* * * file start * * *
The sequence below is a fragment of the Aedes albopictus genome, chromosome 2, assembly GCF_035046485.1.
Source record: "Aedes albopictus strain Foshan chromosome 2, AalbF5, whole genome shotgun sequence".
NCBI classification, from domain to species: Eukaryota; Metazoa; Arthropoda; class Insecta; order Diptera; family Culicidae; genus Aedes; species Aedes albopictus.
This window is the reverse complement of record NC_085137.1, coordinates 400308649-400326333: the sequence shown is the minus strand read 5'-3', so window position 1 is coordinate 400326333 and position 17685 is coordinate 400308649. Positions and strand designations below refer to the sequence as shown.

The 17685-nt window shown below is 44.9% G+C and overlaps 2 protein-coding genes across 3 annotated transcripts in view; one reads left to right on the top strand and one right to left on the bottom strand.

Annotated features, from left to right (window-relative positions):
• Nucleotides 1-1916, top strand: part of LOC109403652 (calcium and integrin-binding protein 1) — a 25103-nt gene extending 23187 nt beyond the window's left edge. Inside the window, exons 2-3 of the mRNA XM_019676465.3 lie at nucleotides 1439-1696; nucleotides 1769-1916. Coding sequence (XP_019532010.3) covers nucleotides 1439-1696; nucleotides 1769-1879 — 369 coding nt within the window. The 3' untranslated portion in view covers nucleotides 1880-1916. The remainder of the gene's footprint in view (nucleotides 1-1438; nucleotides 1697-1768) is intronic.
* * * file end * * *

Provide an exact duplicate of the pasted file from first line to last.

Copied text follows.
The sequence below is a fragment of the Aedes albopictus genome, chromosome 2, assembly GCF_035046485.1.
Source record: "Aedes albopictus strain Foshan chromosome 2, AalbF5, whole genome shotgun sequence".
NCBI classification, from domain to species: Eukaryota; Metazoa; Arthropoda; class Insecta; order Diptera; family Culicidae; genus Aedes; species Aedes albopictus.
This window is the reverse complement of record NC_085137.1, coordinates 400308649-400326333: the sequence shown is the minus strand read 5'-3', so window position 1 is coordinate 400326333 and position 17685 is coordinate 400308649. Positions and strand designations below refer to the sequence as shown.

The 17685-nt window shown below is 44.9% G+C and overlaps 2 protein-coding genes across 3 annotated transcripts in view; one reads left to right on the top strand and one right to left on the bottom strand.

Annotated features, from left to right (window-relative positions):
• Nucleotides 1-1916, top strand: part of LOC109403652 (calcium and integrin-binding protein 1) — a 25103-nt gene extending 23187 nt beyond the window's left edge. Inside the window, exons 2-3 of the mRNA XM_019676465.3 lie at nucleotides 1439-1696; nucleotides 1769-1916. Coding sequence (XP_019532010.3) covers nucleotides 1439-1696; nucleotides 1769-1879 — 369 coding nt within the window. The 3' untranslated portion in view covers nucleotides 1880-1916. The remainder of the gene's footprint in view (nucleotides 1-1438; nucleotides 1697-1768) is intronic.